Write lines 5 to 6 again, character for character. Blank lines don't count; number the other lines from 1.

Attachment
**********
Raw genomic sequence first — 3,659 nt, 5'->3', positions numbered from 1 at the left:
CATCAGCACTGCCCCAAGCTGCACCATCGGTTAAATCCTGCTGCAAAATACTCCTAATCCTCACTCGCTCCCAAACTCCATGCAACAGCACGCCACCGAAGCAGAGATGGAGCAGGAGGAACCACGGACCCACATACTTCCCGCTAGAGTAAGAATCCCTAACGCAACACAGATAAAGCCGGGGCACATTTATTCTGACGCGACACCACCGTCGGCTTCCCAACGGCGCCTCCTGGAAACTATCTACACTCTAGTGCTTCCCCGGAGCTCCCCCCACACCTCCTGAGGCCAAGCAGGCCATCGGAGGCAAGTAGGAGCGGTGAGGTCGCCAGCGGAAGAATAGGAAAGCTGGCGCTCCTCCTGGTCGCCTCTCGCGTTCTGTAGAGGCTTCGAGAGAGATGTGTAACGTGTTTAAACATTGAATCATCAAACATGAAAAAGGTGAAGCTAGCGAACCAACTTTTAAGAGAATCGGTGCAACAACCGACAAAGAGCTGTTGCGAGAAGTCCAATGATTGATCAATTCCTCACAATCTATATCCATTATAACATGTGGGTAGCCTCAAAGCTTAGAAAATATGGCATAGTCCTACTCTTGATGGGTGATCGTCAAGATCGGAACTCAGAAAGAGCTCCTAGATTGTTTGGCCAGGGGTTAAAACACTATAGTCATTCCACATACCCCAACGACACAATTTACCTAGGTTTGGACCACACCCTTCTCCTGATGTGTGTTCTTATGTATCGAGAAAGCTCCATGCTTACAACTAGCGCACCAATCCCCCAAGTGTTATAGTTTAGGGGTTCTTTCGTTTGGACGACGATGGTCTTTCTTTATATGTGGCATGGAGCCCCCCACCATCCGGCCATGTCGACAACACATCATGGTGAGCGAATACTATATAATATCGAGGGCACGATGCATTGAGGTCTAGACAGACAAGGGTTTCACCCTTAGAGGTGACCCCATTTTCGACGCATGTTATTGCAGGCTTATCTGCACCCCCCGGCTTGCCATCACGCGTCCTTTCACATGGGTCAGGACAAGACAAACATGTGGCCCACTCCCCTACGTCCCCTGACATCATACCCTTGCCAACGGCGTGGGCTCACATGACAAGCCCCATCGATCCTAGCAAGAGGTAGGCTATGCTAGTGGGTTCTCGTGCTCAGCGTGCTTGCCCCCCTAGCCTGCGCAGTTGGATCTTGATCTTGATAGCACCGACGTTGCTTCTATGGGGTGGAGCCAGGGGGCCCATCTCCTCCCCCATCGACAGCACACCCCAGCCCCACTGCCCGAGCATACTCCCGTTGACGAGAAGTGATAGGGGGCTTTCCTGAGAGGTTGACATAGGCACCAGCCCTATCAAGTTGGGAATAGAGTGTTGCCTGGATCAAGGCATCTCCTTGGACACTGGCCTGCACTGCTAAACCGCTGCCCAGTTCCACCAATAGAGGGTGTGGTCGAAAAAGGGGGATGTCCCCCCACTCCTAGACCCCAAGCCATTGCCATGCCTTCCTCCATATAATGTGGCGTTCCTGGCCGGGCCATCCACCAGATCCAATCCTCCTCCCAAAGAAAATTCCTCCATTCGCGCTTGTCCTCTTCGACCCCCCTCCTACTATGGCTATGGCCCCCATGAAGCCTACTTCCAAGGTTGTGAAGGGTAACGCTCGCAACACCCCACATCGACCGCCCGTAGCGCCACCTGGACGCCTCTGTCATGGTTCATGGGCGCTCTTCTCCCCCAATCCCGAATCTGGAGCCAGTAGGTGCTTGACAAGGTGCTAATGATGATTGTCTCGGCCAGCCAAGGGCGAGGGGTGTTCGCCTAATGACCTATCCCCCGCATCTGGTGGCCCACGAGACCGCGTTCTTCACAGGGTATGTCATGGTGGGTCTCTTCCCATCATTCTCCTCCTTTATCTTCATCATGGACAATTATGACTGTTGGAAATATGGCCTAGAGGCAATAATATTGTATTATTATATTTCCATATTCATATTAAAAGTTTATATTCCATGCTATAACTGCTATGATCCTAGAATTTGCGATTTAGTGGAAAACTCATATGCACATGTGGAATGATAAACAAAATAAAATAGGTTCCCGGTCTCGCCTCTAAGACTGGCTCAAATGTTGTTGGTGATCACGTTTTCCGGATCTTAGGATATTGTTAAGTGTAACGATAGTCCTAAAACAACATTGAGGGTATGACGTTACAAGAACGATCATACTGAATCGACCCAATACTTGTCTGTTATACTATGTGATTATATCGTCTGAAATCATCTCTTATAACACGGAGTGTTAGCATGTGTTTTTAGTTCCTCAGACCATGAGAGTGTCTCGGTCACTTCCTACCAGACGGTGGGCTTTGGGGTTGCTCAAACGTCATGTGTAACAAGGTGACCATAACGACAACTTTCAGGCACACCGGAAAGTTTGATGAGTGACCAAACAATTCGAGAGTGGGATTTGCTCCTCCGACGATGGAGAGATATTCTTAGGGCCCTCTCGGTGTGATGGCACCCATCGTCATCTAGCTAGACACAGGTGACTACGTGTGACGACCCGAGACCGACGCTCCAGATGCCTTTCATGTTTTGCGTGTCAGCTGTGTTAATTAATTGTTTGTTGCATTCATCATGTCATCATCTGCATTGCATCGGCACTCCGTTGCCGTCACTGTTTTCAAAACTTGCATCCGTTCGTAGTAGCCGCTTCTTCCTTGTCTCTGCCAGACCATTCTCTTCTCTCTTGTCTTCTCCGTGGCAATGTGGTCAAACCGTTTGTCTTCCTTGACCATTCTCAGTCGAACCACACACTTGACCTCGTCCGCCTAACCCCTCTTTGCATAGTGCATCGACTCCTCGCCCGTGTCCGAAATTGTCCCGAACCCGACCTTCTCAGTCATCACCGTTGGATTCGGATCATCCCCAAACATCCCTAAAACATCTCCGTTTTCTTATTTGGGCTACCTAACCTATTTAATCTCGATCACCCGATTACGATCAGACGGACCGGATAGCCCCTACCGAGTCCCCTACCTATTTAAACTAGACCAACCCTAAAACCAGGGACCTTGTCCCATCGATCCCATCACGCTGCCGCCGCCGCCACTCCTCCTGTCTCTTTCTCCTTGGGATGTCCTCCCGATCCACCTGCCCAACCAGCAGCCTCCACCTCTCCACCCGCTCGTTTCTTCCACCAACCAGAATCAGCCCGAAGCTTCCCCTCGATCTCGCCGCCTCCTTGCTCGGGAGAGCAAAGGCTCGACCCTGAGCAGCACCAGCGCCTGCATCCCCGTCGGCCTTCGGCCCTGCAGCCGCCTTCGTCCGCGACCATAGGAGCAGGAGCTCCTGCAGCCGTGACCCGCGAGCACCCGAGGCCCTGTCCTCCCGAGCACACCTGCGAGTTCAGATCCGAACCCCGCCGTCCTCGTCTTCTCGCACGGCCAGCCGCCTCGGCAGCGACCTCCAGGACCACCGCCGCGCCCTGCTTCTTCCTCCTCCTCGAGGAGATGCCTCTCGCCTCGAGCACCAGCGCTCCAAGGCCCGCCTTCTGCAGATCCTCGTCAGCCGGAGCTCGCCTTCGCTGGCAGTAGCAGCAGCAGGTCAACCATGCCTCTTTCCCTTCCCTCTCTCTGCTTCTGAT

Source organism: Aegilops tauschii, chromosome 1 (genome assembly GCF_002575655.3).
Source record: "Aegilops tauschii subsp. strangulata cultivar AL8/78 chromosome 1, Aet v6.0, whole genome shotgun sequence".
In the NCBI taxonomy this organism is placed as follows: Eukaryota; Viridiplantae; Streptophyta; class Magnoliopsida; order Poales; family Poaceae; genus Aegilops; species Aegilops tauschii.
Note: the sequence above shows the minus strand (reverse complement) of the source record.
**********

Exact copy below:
In the NCBI taxonomy this organism is placed as follows: Eukaryota; Viridiplantae; Streptophyta; class Magnoliopsida; order Poales; family Poaceae; genus Aegilops; species Aegilops tauschii.
Note: the sequence above shows the minus strand (reverse complement) of the source record.